Alcohol and Medication

All pilots should be aware that their performance may be affected by alcohol, medication or illicit drugs. Legislation precludes the consumption of alcohol or the use of illicit drugs by flight crews when working.


Alcohol acts as a depressant on the central nervous system, dulling the senses and increasing mental and physical reaction times. It is known that even a small amount of alcohol leads to a decline in an individual’s performance and causes their judgement (i.e. ability to gauge their performance) to be hindered.

Alcohol is removed from the blood at a fixed rate and this cannot be speeded up in any way (e.g. by drinking strong coffee). In fact, sleeping after drinking alcohol can slow down the removal process, as the body’s metabolic systems are slower.

The affects of alcohol can be made considerably worse if the individual is fatigued, ill or using medication.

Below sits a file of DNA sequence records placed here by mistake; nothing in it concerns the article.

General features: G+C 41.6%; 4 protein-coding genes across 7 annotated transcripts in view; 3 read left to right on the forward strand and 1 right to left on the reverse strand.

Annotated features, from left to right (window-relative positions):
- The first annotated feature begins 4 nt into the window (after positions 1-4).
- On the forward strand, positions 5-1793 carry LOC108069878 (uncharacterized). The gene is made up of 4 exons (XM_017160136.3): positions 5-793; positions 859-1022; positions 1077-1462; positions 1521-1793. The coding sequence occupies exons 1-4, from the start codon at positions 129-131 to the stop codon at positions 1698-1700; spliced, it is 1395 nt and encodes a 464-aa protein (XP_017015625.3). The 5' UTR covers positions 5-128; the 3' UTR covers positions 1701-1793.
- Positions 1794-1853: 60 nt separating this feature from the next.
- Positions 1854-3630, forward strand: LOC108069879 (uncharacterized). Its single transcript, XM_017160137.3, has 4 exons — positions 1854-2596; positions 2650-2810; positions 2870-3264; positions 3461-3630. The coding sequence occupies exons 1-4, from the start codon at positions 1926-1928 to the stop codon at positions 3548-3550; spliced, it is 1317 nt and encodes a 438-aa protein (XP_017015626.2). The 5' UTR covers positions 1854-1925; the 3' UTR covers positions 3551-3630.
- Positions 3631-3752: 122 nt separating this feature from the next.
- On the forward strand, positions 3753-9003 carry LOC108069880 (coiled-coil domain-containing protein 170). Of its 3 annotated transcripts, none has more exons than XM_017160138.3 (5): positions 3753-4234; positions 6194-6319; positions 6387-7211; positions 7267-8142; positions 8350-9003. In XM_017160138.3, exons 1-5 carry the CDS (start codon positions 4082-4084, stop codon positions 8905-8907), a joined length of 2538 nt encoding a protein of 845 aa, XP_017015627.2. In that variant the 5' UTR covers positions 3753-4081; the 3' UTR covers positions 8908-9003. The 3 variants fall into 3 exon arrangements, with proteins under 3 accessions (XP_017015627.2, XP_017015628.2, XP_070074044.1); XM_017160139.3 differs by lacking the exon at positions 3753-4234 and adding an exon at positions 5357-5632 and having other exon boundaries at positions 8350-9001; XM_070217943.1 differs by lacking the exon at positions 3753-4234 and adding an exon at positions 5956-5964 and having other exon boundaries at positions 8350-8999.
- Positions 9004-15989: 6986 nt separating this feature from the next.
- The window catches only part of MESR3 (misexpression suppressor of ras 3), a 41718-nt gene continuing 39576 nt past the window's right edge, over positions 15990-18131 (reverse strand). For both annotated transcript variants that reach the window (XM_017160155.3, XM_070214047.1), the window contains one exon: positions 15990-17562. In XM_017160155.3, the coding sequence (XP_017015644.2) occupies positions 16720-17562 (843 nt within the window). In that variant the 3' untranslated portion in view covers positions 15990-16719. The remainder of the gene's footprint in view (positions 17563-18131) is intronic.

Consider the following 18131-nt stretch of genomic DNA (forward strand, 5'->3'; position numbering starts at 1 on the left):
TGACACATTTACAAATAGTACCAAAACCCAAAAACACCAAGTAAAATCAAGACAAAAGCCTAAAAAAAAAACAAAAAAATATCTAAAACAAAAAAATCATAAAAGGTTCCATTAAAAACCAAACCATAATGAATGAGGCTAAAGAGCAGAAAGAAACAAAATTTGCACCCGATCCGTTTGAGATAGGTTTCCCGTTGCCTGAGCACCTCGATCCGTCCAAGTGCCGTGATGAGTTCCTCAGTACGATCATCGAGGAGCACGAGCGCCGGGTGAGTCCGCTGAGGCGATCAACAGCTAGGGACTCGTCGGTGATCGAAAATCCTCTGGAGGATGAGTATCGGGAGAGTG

Any medication, no matter how common, can possibly have direct effects or side effects that may impair performance. “Medication” can be regarded as any over-the counter or prescribed drug used for therapeutic purposes.

Flight Crew are advised to seek up-to-date advice from their Authority concerning which medication is permissible, since the details change from time to time.

Workload Management

Workload management demands clear prioritisation of primary and secondary operational tasks. Based on sound planning, tasks should be distributed appropriately among the crew. Signs of stress and fatigue should be communicated and taken into account. Available external and internal resources (including automation) should be used to accomplish timely task completion.

Examples of poor practice:

  • Flying ‘solo’, in multi-pilot aircraft, without other crew members involved
  • Allowing secondary operational tasks to interfere with primary flight duties
  • Inadequate workload planning
  • Ignoring signs of stress and fatigue

Examples of good practice:

  • Distributes tasks among the crew, checks and corrects appropriately
  • Secondary operational tasks are prioritised to retain sufficient resources for primary flight duties
  • Allocates enough time to complete tasks